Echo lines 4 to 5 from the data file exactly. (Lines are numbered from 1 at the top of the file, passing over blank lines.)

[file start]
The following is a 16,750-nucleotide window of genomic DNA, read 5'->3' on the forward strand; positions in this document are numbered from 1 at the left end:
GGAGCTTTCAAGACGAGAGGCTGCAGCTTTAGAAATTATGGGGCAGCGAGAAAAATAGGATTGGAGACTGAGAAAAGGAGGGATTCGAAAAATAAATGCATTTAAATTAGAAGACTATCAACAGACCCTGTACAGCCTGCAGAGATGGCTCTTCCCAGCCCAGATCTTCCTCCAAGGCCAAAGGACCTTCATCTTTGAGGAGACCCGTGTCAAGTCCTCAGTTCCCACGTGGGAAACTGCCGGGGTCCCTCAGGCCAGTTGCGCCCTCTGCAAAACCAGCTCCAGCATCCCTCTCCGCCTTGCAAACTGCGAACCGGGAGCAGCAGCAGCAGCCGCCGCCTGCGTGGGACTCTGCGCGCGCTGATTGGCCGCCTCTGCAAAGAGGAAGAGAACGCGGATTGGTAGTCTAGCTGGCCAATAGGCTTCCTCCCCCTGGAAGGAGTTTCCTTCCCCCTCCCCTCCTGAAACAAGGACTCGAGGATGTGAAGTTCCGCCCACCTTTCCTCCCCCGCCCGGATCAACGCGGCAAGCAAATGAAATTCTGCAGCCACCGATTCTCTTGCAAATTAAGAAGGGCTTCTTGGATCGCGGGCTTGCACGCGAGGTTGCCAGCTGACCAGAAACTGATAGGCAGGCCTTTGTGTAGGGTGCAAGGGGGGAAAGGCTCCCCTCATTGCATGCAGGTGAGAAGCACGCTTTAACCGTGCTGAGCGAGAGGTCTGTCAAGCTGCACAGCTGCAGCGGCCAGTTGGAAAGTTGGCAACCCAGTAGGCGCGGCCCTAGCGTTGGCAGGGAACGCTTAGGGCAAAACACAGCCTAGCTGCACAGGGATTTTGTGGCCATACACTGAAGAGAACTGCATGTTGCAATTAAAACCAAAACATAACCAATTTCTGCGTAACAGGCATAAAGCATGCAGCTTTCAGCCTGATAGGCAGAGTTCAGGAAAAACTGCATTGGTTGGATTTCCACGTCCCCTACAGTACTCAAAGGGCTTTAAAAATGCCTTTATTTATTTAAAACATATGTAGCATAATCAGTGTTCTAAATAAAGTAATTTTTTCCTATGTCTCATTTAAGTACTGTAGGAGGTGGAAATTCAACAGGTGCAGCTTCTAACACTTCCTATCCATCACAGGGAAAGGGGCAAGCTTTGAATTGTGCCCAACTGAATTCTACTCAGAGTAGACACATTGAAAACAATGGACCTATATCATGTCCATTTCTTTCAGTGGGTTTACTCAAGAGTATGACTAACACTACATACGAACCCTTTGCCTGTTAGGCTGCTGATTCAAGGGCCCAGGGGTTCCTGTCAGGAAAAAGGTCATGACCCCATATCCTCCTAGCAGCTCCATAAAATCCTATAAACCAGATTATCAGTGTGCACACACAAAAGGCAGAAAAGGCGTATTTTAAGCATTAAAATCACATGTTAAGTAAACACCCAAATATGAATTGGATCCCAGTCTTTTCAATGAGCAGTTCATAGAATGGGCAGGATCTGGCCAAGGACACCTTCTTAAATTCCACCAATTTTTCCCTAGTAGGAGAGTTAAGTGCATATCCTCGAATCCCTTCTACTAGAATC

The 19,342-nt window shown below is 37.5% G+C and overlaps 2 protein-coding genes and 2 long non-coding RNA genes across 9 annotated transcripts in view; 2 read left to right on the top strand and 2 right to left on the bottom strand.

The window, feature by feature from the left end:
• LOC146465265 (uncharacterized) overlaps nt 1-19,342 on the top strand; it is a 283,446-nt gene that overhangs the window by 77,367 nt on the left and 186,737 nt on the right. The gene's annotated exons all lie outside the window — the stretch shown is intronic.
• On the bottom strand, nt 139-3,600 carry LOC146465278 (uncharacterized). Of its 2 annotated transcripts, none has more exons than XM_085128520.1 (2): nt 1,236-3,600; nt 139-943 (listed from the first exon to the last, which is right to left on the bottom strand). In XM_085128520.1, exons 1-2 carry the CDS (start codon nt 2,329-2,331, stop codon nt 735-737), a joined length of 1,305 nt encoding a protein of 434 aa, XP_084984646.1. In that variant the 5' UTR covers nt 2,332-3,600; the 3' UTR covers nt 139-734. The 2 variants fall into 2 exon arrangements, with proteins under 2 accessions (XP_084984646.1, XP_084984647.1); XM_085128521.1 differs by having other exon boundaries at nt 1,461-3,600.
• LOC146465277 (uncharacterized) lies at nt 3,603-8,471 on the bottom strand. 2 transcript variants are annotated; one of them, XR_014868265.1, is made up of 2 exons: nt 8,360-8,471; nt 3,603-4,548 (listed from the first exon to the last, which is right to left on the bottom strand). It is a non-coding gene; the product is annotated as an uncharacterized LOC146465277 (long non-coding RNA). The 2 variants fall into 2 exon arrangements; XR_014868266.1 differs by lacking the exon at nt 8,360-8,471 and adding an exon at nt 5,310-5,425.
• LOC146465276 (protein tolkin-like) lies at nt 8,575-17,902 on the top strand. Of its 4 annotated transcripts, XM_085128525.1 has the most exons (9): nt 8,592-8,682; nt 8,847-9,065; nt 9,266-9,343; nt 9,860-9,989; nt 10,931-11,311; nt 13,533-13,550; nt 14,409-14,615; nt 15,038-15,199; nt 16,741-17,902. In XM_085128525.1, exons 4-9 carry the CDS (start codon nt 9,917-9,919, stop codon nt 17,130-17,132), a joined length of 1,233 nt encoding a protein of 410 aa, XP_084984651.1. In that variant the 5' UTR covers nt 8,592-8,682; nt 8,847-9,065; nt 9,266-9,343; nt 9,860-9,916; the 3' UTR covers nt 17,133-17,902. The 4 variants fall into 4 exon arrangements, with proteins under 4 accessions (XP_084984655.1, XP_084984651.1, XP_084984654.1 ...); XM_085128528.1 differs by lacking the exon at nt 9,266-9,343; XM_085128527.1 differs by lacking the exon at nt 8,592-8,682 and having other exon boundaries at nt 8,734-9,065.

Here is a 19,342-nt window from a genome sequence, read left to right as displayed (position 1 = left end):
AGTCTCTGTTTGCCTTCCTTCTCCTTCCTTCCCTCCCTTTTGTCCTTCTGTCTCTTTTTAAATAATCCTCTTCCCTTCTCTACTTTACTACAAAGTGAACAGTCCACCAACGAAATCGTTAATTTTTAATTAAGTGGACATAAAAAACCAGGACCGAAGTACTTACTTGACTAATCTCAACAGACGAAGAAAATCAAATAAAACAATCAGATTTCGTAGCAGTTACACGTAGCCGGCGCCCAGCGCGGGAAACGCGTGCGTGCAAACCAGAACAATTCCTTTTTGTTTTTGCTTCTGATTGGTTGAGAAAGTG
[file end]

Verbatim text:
The window, feature by feature from the left end:
• LOC146465265 (uncharacterized) overlaps nt 1-19,342 on the top strand; it is a 283,446-nt gene that overhangs the window by 77,367 nt on the left and 186,737 nt on the right. The gene's annotated exons all lie outside the window — the stretch shown is intronic.